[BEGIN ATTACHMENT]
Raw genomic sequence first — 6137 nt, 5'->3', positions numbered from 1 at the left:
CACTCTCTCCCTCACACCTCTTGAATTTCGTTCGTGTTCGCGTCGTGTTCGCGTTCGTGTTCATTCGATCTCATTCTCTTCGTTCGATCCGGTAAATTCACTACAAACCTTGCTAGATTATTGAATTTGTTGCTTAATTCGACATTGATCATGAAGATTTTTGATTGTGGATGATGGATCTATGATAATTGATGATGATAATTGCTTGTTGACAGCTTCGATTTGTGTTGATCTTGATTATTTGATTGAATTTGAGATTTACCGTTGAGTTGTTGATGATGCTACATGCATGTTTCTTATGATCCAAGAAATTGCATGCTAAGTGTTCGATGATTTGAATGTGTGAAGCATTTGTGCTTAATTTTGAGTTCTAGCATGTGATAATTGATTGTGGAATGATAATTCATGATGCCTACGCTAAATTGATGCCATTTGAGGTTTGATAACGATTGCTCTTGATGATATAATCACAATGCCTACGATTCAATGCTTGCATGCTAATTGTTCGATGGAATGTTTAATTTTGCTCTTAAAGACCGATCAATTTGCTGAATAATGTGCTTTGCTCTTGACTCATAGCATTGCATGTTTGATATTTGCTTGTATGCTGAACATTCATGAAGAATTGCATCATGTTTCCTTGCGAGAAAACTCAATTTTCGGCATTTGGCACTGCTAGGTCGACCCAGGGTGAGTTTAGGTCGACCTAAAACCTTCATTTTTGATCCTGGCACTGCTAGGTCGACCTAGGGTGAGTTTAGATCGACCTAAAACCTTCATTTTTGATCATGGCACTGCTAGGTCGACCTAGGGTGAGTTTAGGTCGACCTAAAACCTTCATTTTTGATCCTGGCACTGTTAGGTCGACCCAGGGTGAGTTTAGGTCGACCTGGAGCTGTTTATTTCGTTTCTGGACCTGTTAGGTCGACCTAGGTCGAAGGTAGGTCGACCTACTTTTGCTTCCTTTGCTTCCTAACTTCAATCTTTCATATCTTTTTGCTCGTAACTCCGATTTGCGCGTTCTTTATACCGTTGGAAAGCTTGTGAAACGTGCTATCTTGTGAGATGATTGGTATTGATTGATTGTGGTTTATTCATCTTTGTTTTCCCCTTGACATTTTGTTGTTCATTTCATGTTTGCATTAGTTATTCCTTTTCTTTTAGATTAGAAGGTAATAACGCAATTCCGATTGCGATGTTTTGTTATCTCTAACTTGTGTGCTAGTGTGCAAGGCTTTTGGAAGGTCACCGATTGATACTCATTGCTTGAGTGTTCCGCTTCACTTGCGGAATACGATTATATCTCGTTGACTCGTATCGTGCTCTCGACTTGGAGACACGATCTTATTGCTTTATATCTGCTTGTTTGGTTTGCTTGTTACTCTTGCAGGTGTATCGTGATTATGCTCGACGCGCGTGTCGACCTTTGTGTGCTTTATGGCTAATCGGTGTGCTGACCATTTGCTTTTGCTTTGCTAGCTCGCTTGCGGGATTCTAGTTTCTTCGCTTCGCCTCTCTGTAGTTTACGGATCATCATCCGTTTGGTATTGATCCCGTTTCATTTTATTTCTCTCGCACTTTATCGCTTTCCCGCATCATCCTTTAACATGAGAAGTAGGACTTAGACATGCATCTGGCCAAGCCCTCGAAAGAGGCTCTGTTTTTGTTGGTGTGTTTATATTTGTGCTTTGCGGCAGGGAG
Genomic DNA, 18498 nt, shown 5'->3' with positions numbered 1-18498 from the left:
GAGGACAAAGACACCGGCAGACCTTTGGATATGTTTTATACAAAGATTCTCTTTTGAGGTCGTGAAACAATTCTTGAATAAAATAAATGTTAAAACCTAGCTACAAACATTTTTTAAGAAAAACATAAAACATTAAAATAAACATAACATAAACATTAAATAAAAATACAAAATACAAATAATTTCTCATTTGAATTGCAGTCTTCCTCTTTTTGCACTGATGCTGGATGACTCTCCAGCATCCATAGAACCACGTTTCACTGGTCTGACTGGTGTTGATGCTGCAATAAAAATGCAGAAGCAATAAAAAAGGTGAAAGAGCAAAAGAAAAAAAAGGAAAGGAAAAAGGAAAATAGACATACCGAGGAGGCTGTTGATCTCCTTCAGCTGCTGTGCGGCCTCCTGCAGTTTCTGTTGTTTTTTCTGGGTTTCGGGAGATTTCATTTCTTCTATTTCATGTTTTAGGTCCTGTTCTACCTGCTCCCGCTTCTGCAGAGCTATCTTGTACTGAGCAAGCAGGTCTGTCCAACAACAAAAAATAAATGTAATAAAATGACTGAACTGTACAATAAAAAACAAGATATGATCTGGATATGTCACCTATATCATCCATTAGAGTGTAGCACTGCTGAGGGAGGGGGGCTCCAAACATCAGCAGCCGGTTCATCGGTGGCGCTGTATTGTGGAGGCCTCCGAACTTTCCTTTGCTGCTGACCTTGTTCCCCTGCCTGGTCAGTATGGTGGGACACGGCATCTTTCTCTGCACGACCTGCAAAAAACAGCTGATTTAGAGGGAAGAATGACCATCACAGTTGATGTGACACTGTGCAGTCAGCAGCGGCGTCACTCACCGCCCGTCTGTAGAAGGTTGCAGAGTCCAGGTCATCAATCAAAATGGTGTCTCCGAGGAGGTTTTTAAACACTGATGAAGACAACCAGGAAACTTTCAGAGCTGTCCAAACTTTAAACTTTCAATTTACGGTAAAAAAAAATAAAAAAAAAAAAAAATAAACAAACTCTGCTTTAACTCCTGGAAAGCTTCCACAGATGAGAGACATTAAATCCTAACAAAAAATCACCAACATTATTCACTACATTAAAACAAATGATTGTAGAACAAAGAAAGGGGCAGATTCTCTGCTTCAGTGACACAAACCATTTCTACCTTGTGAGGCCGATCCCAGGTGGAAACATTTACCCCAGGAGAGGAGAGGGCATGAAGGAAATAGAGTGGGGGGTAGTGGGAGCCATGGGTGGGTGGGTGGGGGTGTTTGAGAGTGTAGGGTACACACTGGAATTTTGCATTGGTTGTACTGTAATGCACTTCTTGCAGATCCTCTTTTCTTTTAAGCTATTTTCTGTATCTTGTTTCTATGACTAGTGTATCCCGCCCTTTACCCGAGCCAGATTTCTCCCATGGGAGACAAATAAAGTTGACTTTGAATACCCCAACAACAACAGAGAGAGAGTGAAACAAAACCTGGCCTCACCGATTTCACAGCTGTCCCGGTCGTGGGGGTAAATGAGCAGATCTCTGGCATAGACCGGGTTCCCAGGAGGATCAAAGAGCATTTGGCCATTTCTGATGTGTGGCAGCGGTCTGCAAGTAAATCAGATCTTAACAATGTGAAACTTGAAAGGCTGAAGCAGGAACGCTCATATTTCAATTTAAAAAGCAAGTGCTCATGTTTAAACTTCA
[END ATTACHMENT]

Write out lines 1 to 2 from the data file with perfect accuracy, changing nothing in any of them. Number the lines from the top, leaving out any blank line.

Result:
Raw genomic sequence first — 6137 nt, 5'->3', positions numbered from 1 at the left:
CACTCTCTCCCTCACACCTCTTGAATTTCGTTCGTGTTCGCGTCGTGTTCGCGTTCGTGTTCATTCGATCTCATTCTCTTCGTTCGATCCGGTAAATTCACTACAAACCTTGCTAGATTATTGAATTTGTTGCTTAATTCGACATTGATCATGAAGATTTTTGATTGTGGATGATGGATCTATGATAATTGATGATGATAATTGCTTGTTGACAGCTTCGATTTGTGTTGATCTTGATTATTTGATTGAATTTGAGATTTACCGTTGAGTTGTTGATGATGCTACATGCATGTTTCTTATGATCCAAGAAATTGCATGCTAAGTGTTCGATGATTTGAATGTGTGAAGCATTTGTGCTTAATTTTGAGTTCTAGCATGTGATAATTGATTGTGGAATGATAATTCATGATGCCTACGCTAAATTGATGCCATTTGAGGTTTGATAACGATTGCTCTTGATGATATAATCACAATGCCTACGATTCAATGCTTGCATGCTAATTGTTCGATGGAATGTTTAATTTTGCTCTTAAAGACCGATCAATTTGCTGAATAATGTGCTTTGCTCTTGACTCATAGCATTGCATGTTTGATATTTGCTTGTATGCTGAACATTCATGAAGAATTGCATCATGTTTCCTTGCGAGAAAACTCAATTTTCGGCATTTGGCACTGCTAGGTCGACCCAGGGTGAGTTTAGGTCGACCTAAAACCTTCATTTTTGATCCTGGCACTGCTAGGTCGACCTAGGGTGAGTTTAGATCGACCTAAAACCTTCATTTTTGATCATGGCACTGCTAGGTCGACCTAGGGTGAGTTTAGGTCGACCTAAAACCTTCATTTTTGATCCTGGCACTGTTAGGTCGACCCAGGGTGAGTTTAGGTCGACCTGGAGCTGTTTATTTCGTTTCTGGACCTGTTAGGTCGACCTAGGTCGAAGGTAGGTCGACCTACTTTTGCTTCCTTTGCTTCCTAACTTCAATCTTTCATATCTTTTTGCTCGTAACTCCGATTTGCGCGTTCTTTATACCGTTGGAAAGCTTGTGAAACGTGCTATCTTGTGAGATGATTGGTATTGATTGATTGTGGTTTATTCATCTTTGTTTTCCCCTTGACATTTTGTTGTTCATTTCATGTTTGCATTAGTTATTCCTTTTCTTTTAGATTAGAAGGTAATAACGCAATTCCGATTGCGATGTTTTGTTATCTCTAACTTGTGTGCTAGTGTGCAAGGCTTTTGGAAGGTCACCGATTGATACTCATTGCTTGAGTGTTCCGCTTCACTTGCGGAATACGATTATATCTCGTTGACTCGTATCGTGCTCTCGACTTGGAGACACGATCTTATTGCTTTATATCTGCTTGTTTGGTTTGCTTGTTACTCTTGCAGGTGTATCGTGATTATGCTCGACGCGCGTGTCGACCTTTGTGTGCTTTATGGCTAATCGGTGTGCTGACCATTTGCTTTTGCTTTGCTAGCTCGCTTGCGGGATTCTAGTTTCTTCGCTTCGCCTCTCTGTAGTTTACGGATCATCATCCGTTTGGTATTGATCCCGTTTCATTTTATTTCTCTCGCACTTTATCGCTTTCCCGCATCATCCTTTAACATGAGAAGTAGGACTTAGACATGCATCTGGCCAAGCCCTCGAAAGAGGCTCTGTTTTTGTTGGTGTGTTTATATTTGTGCTTTGCGGCAGGGAG